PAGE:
Skip to Main Content
Skip Nav Destination

Droughts may permanently change watersheds and ecosystems

20 May 2021

Many streams in southeastern Australian watersheds failed to recover nearly eight years after a prolonged period of dry conditions.

This 2006 photo of the parched Victorian countryside shows some of the effects of Australia’s early-2000s drought. Credit: Fir0002/Flagstaffotos/Wikimedia Commons/GFDL 1.2

After a watershed experiences drought, many scientists have reasoned that a resumption of regular precipitation would add moisture back to the ecosystem and that river flow would return to its predrought state. That thinking has been challenged in some recent research. For instance, since 2009 Tim Peterson of Monash University in Victoria, Australia, and colleagues have been theoretically exploring how water catchment areas recover from droughts. They learned that watersheds may exist in multiple stable states.

During a drought, a watershed may, for example, evolve from a state with high stream runoff to one with low stream runoff because of a biophysical adaptation in which vegetation transpires more precipitation through leaves and back to the atmosphere. That positive feedback means that the same amount of rainfall produces more streamflow before a drought than it does after. In other words, even after rains return, the watershed persists in a drought state.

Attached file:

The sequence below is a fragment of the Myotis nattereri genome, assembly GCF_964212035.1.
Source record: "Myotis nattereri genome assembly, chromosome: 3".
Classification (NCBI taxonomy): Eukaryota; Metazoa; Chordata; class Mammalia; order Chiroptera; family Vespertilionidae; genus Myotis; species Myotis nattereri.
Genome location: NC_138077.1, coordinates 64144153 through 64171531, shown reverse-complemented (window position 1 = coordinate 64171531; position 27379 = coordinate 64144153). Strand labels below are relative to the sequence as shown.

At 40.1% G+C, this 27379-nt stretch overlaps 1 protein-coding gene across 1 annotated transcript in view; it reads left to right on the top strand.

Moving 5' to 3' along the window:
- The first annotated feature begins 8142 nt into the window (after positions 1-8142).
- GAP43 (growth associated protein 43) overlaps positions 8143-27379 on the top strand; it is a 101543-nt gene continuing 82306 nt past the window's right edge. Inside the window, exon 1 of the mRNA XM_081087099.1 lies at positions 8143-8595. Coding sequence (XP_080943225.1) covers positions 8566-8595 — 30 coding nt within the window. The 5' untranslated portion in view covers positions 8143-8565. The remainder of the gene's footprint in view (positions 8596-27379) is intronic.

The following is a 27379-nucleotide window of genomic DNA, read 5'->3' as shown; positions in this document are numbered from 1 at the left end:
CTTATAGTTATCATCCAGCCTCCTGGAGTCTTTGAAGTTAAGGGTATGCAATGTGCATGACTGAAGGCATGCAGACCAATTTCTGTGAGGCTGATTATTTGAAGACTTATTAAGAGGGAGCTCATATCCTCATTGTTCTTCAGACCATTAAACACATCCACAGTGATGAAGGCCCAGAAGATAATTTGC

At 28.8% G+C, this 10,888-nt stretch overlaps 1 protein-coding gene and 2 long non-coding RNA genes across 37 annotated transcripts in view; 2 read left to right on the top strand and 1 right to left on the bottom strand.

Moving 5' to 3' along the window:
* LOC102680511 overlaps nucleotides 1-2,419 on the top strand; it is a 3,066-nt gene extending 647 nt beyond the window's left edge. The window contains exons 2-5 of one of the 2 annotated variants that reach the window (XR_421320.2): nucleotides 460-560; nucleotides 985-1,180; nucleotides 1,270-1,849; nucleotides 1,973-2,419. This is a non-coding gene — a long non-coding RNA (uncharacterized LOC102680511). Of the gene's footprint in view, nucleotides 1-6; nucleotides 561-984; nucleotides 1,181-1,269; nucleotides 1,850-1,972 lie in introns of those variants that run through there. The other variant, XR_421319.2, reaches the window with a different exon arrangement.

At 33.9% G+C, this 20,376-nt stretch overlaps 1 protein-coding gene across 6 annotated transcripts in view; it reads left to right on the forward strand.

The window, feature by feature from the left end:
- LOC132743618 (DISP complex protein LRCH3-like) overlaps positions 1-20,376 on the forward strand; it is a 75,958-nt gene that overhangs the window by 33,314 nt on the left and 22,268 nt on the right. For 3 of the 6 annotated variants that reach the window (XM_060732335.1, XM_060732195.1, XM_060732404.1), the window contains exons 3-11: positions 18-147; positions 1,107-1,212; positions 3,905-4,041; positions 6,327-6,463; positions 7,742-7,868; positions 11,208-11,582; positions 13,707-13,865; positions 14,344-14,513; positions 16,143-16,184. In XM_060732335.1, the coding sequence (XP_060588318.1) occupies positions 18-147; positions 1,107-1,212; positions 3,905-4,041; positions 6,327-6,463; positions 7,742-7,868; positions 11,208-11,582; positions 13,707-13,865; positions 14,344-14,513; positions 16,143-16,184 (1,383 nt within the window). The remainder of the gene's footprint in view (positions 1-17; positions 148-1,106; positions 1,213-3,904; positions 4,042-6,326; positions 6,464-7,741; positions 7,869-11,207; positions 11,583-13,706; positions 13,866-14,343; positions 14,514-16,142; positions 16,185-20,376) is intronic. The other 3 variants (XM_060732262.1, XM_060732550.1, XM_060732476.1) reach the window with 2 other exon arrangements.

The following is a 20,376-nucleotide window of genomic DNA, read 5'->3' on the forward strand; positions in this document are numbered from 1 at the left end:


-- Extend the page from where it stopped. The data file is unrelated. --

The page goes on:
Now Peterson and another group of collaborators have found some observational evidence in support of multiple stable watershed states. They analyzed runoff from 161 watersheds in southeastern Australia before, during, and after the Millennium Drought, which lasted from about 1997 to 2010. The data show the limits of the resiliency of ecosystems to sustained changes in climate.

The analysis revealed that seven years after the drought ended, 37% of the watersheds remained in a drought-like state with low-runoff conditions. Many of those watersheds showed no signs of returning to a high-runoff state. The statistical results indicated that runoff decreased by an average of 92 mm a year, and the persistently low runoff even after the drought ended was not because of changes in land cover or variability in precipitation.

In figuring out where 92 mm of lost water went each year, the researchers found that compared with vegetation in recovered watersheds, the vegetation in nonrecovered watersheds transpired a greater percentage of rainfall after the drought than before it. Peterson hopes to figure out why by teaming up with plant biologists. Another critical question also remains unanswered: What mechanism, if any, could make a watershed recover to its predrought stable state? (T. J. Peterson et al., Science 372, 745, 2021.)

Close Modal

or Create an Account

Close Modal
Close Modal